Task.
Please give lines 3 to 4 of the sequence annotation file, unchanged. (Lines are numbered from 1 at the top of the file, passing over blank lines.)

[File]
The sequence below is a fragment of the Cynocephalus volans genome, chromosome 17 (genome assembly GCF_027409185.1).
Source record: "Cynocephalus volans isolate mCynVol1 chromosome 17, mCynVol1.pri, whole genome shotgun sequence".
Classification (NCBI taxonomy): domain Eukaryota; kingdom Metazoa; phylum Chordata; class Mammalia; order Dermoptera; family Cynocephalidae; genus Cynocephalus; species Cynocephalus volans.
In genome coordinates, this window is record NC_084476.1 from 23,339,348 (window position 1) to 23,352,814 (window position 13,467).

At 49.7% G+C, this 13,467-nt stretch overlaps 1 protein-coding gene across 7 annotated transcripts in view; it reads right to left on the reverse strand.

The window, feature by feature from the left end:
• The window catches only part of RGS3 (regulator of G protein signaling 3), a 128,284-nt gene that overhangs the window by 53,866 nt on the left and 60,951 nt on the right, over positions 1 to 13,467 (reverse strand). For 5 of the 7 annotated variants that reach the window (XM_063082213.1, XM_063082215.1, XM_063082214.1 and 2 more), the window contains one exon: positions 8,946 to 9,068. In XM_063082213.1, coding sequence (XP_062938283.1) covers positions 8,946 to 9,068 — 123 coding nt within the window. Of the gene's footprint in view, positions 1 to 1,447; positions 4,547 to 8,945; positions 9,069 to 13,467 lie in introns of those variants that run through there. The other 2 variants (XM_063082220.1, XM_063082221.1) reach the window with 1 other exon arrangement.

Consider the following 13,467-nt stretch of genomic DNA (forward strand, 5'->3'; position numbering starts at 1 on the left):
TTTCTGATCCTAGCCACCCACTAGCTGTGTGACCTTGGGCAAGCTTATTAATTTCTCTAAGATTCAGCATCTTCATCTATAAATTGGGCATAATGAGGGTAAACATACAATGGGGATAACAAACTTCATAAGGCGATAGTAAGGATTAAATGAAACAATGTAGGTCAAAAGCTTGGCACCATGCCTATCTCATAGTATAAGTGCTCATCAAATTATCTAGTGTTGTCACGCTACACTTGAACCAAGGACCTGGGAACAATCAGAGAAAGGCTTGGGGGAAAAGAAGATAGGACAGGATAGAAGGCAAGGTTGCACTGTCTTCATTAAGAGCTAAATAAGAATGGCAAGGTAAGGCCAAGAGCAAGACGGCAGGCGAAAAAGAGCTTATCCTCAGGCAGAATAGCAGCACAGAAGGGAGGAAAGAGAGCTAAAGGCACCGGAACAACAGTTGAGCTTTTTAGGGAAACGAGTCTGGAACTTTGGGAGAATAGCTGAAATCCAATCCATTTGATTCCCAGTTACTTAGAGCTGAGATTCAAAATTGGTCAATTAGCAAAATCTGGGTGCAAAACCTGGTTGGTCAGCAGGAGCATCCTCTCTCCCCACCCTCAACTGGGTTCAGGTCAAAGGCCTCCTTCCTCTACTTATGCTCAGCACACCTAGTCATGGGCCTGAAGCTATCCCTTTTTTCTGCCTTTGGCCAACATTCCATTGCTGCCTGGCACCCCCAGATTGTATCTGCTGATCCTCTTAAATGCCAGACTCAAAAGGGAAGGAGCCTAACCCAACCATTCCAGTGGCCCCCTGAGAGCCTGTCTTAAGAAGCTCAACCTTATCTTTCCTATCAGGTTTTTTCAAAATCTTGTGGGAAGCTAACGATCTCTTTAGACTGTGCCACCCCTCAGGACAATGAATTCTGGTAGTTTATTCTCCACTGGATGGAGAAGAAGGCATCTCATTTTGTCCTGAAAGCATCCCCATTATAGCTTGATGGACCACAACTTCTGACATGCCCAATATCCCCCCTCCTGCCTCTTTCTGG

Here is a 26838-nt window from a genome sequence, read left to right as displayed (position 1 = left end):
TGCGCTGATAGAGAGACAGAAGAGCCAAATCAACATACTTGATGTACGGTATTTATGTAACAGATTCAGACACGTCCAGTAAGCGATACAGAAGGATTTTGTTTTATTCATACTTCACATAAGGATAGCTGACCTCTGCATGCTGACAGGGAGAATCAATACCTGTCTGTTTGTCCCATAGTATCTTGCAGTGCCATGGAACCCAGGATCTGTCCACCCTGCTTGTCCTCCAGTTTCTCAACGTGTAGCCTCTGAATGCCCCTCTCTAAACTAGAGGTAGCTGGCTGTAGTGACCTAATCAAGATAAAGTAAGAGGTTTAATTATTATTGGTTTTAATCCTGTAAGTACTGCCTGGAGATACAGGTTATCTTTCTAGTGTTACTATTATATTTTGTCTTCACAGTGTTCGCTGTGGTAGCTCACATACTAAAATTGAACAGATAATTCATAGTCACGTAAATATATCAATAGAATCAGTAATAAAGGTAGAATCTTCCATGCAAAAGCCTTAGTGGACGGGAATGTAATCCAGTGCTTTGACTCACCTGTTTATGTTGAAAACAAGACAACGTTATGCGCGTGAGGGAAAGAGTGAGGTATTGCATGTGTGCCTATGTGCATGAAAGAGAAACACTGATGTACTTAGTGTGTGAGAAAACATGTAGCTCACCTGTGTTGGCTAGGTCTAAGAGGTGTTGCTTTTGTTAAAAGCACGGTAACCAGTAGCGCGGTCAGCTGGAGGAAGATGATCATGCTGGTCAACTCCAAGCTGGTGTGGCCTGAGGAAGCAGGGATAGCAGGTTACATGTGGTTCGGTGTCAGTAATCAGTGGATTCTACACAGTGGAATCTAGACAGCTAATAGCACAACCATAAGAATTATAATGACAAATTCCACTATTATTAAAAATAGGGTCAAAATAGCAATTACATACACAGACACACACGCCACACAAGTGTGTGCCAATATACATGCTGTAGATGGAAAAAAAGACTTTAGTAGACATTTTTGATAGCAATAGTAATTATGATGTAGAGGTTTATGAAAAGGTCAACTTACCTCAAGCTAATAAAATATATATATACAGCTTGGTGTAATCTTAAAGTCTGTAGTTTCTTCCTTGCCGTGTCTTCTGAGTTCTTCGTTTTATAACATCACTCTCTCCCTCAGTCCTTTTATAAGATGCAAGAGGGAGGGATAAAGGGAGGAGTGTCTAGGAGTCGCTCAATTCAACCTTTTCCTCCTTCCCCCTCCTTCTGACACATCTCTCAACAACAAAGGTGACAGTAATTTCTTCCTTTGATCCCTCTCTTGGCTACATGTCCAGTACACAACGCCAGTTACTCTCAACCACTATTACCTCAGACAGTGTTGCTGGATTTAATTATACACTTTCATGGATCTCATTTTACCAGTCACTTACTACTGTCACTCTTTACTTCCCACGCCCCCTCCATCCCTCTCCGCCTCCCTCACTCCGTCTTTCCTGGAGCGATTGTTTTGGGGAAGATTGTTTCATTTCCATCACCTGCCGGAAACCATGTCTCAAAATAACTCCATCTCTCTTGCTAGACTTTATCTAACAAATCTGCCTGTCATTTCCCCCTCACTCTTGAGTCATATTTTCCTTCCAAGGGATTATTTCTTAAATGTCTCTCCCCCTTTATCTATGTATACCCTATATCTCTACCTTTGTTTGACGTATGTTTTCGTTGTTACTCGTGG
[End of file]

Classification (NCBI taxonomy): domain Eukaryota; kingdom Metazoa; phylum Chordata; class Mammalia; order Dermoptera; family Cynocephalidae; genus Cynocephalus; species Cynocephalus volans.
In genome coordinates, this window is record NC_084476.1 from 23,339,348 (window position 1) to 23,352,814 (window position 13,467).